Australians are spoiled for culinary choice. We have it all: great quality produce; creative, talented chefs; and influences from every corner of the globe.
We’re also adventurous travellers and quick to adopt the dishes and flavours we’ve experienced while exploring overseas.
Take Mexico, for example, thousands of Australians visit every year and fall in love with the food for its fresh ingredients, balance of textures and spices.
At the heart of Mexico’s culinary culture is street food: flat breads known as quesadillas, tostadas and, above all, tacos stuffed full of grilled or braised meats, vegetables and seafood.
Time for a taco
Like other simple, local dishes, tacos have become a global food sensation. Just as Italy gave us pasta, Japan gave us sushi, China gave us noodles and Vietnam gave us rice-paper rolls, Mexico’s gift to our multicultural menu comprises cornmeal flat breads (tortillas) stuffed with delicious fillings and a fresh, juicy salsa on the side.
“Tacos are easy street food that’s wooed everyone from hungry kids to some of the world’s top chefs,” says food journalist Joanna Savill.
The former Sydney Morning Herald Good Food Guide editor says even star chef René Redzepi of Denmark’s restaurant Noma – consistently ranked one of the very best fine-diners on the planet – is a serious taco fan. “René actually agreed to write the foreword for this amazing ‘encyclopedia’ of tacos called Tacopedia [Phaidon Press, 2015],” says Savill. “In it he describes his first taco experience – in Mexico – as ‘the perfect meal’.”
Variety is the spice
Of course there is more to Mexican cuisine than the mightily popular taco, just as Australia has come a long way from the suburban “TexMex” cantina – all sour cream, melted cheese, margaritas and nachos.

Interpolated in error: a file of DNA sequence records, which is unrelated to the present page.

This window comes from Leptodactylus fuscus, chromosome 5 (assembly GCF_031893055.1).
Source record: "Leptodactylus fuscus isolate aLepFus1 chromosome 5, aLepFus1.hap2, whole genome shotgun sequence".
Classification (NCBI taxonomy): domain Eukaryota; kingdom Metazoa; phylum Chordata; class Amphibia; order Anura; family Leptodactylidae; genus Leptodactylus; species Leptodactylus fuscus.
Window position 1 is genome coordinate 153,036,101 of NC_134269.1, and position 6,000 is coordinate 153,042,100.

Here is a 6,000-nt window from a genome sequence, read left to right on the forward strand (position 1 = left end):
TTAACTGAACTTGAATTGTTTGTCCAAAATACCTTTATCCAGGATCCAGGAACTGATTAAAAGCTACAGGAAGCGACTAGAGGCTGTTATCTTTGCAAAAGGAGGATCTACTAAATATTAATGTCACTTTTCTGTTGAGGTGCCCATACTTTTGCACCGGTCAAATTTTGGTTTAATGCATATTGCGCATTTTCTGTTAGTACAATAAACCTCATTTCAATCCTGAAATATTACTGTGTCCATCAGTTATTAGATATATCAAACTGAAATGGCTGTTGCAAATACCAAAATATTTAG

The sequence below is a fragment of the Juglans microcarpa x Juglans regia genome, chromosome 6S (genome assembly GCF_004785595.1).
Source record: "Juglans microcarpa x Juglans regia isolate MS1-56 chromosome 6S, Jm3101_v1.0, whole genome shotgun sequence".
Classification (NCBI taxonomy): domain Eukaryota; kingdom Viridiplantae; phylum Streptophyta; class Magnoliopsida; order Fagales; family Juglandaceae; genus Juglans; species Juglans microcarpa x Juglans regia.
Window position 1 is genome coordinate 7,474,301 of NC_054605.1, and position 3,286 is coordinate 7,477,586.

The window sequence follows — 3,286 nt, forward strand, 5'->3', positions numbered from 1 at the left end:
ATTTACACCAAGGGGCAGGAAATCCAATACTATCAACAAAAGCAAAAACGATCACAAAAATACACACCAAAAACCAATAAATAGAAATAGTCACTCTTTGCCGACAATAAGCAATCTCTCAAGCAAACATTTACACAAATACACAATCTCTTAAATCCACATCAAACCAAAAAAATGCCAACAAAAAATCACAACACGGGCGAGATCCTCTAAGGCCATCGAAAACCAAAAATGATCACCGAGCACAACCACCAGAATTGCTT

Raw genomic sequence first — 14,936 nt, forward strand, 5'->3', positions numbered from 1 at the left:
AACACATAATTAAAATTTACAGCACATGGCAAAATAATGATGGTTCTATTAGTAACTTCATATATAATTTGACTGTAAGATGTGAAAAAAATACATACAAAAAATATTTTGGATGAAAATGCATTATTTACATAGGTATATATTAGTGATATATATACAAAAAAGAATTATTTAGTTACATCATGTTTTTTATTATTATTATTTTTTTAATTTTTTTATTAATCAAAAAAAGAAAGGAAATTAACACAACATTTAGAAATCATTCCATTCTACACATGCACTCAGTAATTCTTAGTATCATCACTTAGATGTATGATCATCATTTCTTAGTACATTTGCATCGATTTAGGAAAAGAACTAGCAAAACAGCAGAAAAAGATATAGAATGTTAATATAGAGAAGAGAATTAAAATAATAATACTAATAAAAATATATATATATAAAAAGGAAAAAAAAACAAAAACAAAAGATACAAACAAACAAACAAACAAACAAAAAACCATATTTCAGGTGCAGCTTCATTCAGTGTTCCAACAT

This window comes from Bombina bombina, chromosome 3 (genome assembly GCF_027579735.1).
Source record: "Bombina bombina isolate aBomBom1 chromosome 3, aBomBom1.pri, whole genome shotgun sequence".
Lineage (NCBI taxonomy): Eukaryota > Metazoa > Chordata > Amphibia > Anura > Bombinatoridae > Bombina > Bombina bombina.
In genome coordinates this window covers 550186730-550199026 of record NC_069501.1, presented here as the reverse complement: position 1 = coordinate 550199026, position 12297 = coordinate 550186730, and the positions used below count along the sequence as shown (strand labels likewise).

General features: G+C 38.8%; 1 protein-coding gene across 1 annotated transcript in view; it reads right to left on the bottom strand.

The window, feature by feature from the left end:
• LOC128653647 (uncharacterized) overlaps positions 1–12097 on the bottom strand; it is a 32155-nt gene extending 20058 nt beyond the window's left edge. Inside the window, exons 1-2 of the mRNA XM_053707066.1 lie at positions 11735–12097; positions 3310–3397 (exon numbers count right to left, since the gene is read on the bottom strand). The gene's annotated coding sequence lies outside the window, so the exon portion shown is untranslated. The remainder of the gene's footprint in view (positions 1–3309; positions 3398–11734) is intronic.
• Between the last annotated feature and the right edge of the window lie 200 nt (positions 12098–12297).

These days, more authentic eateries feature a greater range: fresh corn; tiny empanadas (stuffed pastries); and salads with cactus, fresh white cheese, roasted tomatoes and a variety of chillies (from hot-as habañero to smoky, subtle chipotle). And of course, great guacamole – avocado, onion, tomato, coriander and perhaps a little lime.
Mix it up
While Mexicans love their chilli, authentic Mexican food doesn’t have to be spicy. Salsas can range from easy, fresh mixes of tomato, onion and coriander to juicy, light and surprising combos such as watermelon and jicama (a crunchy Mexican turnip).
But don’t forget eggs. And beans. Mexican breakfasts are generous and hearty – based on eggs any-which-way with a big bowl of soupy black beans and a few warm tortillas for wrapping, dipping or just separately on the side.
Mexican influences can be found in some of Australia’s top restaurants, such as Sydney’s multiple award-winner, Porteño, which, while mainly Argentinian in origin, features Mex-style dishes such as charred corn with lime and chili.
Even Melbourne’s gone Mexican these days, with a string of fabulous new casual restaurants. Acclaimed chef Paul Wilson’s Lady Carolina in Brunswick, for example, is getting rave reviews for its south-of-the-border vibe.
All aboard for BlueIguana
Little wonder then that Carnival cruise ships offer a full Mexican menu to passengers in their BlueIguana Cantina – designed to appeal to all ages and taste buds at any hour of the day. And for the adults, the BlueIguana Tequila Bar offers the chance to pair the menu with a refreshing tequila margarita.
The Mexican wave is rising and with all these amazing flavours and combinations, it’s unlikely to crash any time soon.